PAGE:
The City Council and Redevelopment Agency heard a preliminary year-end report on Culver City’s fiscal circumstances in 2009-2010 at their meeting. Monday night
As Chief Financial Officer Jeff Muir put it, the report painted “a sufficiently gloomy picture” of finances. The initial numbers overall were: revenue: $81 million, including over $2.1 million in one-time revenue; expenditures: $82.6 million-with an operating deficit of $3.8 million.
Personnel-related expenditures are one of the big problems, having increased by seven percent since fiscal year 2007-2008. Sales taxes have brought in less than expected; gains from Westfield Culver City have not compensated for losses in other areas.
CalPERS and OPEB (Other Post Employment Benefits) expenses are adding to the cost pressures. Due to past losses in recent fiscal years, rates for CalPERS employee contributions will have to go up, from 12.2 percent of salary to 20.4 percent for miscellaneous employees, and from 26.5 percent to 42.7 percent for safety employees. OPEB benefits such as retiree health insurance are funded through the General Fund on a “pay as you go” basis. But said Muir, pay as you go “is not a financially viable option,” as more funds are needed to finance the annually required amount.
Muir’s report concluded that, without action, the General Fund Reserve will be exhausted by fiscal year 2014-15.
There was no necessity for the Council/Agency to vote on a motion, except to acknowledge having heard this review. Council/Agency members discussed the statistics and generally concluded that the problem is serious but that Culver City is also “in good shape” relative to other cities of the same size. As Mayor Christopher Armenta summarized it: “We’re ready to take action on closing the structure deficit. It will take a combination of a reduction in expenses and an increase in revenue.”
The Council also mulled a proposal to change service on Culver City Bus Line 7. They passed the staff proposal that service be discontinued on Saturdays for Line 7, which runs from Culver City along Culver Boulevard to Fisherman’s Village in Marina Del Rey.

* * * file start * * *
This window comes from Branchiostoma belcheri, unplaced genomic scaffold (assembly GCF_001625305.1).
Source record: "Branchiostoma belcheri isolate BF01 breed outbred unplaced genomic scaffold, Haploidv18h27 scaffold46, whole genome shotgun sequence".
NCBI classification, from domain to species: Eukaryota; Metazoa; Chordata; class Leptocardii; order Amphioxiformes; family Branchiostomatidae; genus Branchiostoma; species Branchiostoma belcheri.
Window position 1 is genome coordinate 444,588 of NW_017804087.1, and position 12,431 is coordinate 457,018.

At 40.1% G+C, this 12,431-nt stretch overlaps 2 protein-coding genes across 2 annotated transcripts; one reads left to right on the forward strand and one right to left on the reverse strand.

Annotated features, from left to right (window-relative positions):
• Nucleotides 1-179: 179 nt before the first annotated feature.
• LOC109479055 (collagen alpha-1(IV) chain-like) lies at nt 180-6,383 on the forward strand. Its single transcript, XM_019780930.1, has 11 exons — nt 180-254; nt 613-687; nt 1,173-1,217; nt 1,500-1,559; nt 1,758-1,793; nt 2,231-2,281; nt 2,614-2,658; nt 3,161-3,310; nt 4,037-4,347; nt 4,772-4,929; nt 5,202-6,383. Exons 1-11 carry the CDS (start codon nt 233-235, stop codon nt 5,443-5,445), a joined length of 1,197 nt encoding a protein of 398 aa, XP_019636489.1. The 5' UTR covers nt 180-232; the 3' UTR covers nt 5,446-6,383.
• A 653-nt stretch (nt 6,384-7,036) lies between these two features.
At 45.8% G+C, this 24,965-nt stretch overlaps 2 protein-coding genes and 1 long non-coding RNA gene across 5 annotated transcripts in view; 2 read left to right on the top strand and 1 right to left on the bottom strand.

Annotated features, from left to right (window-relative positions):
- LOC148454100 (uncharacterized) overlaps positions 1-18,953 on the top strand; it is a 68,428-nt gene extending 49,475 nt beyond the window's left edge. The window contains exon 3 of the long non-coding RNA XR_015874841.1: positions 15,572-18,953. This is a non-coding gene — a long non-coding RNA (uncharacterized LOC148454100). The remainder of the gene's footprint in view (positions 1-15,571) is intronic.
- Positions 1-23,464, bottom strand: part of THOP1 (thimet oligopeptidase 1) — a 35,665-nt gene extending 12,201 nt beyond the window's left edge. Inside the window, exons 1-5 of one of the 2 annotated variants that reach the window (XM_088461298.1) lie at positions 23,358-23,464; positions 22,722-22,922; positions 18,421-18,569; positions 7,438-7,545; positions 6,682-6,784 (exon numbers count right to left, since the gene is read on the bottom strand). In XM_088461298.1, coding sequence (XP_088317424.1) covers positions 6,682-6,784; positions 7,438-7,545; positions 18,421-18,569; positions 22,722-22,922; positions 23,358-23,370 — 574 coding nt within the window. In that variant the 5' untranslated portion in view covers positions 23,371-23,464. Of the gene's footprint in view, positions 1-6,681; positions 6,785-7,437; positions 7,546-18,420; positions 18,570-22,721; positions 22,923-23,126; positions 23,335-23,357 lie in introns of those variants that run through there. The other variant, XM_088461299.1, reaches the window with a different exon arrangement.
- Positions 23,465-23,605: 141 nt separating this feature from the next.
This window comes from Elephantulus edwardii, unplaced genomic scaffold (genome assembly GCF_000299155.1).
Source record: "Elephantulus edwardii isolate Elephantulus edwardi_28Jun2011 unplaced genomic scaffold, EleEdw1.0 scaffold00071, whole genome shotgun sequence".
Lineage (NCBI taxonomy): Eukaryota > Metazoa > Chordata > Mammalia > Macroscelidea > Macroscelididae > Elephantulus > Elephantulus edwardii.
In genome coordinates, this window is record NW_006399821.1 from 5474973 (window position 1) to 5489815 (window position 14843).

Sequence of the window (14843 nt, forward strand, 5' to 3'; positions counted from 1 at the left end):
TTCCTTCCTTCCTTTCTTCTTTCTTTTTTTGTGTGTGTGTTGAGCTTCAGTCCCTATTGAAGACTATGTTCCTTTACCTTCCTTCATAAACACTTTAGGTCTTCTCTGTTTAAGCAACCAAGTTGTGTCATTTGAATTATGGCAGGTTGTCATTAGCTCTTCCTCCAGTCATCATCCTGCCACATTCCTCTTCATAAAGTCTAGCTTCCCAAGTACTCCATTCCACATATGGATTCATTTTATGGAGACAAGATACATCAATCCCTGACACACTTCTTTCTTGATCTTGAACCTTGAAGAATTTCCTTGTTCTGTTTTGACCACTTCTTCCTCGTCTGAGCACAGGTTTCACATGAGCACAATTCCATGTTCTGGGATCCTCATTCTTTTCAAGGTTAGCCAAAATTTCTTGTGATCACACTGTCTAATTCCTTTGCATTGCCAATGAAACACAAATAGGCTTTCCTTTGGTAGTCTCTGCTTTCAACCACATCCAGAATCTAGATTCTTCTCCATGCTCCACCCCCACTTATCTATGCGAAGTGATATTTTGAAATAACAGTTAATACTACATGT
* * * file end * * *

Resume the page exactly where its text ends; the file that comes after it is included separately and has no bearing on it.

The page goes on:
Although a speaker in public comment pleaded with the Council not to cut Saturday service, the Council did not see the needs of a few riders as outweighing the problem of low ridership on Line 7. The line had been created from a former portion of Metro Line 220 and it was hoped that greater frequency as well as a lower fare than the Metro buses would stimulate ridership but according to Transportation Director Art Ida, that has not been the case.
However, the Council wanted to remain open to the possibility that Saturday service could be resumed on a temporary basis when the Expo Line opens. The fact that Line 7 runs to the beach could be emphasized to attract more riders and it could serve as a connection to the beach for Expo Line users.
The Council did not make a decision on the School Board‘s ability to use the Council Chambers for future School Board meetings. Board member Karlo Silbiger has been advocating this move and requested that Council authorize that the Board could use the chamber if a schedule could be agreed upon (two commissions have meetings scheduled on Tuesday evenings and the School Board also meets on second and fourth Tuesdays), and that Council could waive the costs of using the chamber.
The estimated cost would be about $1596 a year. Council members pointed out that this cost is relatively low and given the financial circumstances of the City, it would be preferable that the School Board pay for the cost. Silbiger agreed.
However, the issue of asking one or more of the commissions to change their meeting date bothered more than one Council member. They proposed that Silbiger go back to the School Board and draft a letter outlining the specifics of their request to use the chamber and that they should be the ones to negotiate with the commissions. Silbiger said that he would discuss these issues with the Board.